Impaired Ankle Proprioception In Individuals With Chronic Nonspecific Low Back Pain

Xinyi XU, Yujie Tong, Xiaochun Tian, Gordon Waddington, Roger Adams, Jeremy Witchalls, Doal El-ansary, Adrian Pranata, Jianhua Lin, Peijie Chen, Jia Han

Research output: Contribution to conference (non-published works)Poster


PURPOSE: Ankle proprioception plays a crucial role in balance control. Previous research indicates that individuals with chronic nonspecific low back pain (CNLBP) rely more on ankle than lumbar proprioception in maintaining balance compared to controls. This study aimed to explore if individuals with CNLBP demonstrated any difference in ankle proprioception compared to healthy controls.

METHODS: Twenty-six participants with no ankle injuries in the last 3 months volunteered in this case-control study. Thirteen CNLBP participants(9 Females, age 29.3±9.6yrs old) and 13 were healthy controls (6 Female, age 25.8±8.2yrs old). The Örebro Musculoskeletal Pain Questionnaire(OMPQ) and the Oswestry Disability Index (ODI) were administered for the CNLBP group. Left and right ankle proprioception was assessed by using the Active Movement Extent Discrimination Apparatus (AMEDA) in standing. To assess ankle proprioception, participants were required to actively invert their ankles to a physical stop and to discriminate between 4 possible ankle inversion angles(10°, 12°, 14° and 16°). The receiver operating characteristic curve (ROC) was generated and the mean Area under the ROC Curve (AUC) was calculated to give each participant an ankle proprioceptive acuity score.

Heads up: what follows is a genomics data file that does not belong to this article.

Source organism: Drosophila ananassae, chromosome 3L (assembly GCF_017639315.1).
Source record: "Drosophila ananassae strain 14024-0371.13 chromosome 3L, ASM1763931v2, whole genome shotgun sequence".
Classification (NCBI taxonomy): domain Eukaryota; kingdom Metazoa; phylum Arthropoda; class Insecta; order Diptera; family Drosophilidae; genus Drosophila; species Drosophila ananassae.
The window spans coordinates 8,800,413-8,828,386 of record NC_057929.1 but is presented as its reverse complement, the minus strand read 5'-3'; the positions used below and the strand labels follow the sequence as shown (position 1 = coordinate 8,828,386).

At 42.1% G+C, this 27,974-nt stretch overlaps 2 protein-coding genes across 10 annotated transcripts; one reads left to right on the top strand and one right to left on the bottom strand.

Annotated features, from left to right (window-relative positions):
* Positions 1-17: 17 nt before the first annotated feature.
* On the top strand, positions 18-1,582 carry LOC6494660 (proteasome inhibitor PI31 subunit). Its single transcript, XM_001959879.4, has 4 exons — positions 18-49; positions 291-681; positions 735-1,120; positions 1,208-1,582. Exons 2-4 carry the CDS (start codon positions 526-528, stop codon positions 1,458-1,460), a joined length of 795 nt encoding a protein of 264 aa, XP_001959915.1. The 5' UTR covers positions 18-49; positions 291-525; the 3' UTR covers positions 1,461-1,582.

RESULTS: The mean proprioceptive discrimination AUC scores for CNLBP and healthy controls were 0.756±0.361 and 0.793±0.04. CNLBP participants demonstrated significantly worse proprioception than healthy controls (p=0.02, 95%CI= [61.70%-89.4] %). In healthy controls, there is significant and strong correlation between left and right ankle proprioception (r=0.747, p=0.003), but not significant in the CNLBP group (r=0.139, p=0.650).

CONCLUSION: The findings of the present study confirm that the ankle proprioception is impaired in individuals with CNLBP. In addition, a common motor program may be used to bilateral ankle movement control in healthy people that demonstrate impairment in people with CNLBP. These findings provide a possible explanation for impaired balance in individuals with CNLBP and may have implications for physiotherapy intervention.
Original languageEnglish
Number of pages1
Publication statusPublished - Jul 2020
EventACSM Annual Meeting and World Congress on Exercise is Medicine 2020: Bridging Research and Practice for Healthy, Active Lives - San Francisco, San Francisco, United States
Duration: 26 May 202030 May 2020


ConferenceACSM Annual Meeting and World Congress on Exercise is Medicine 2020
Country/TerritoryUnited States
CitySan Francisco
Internet address


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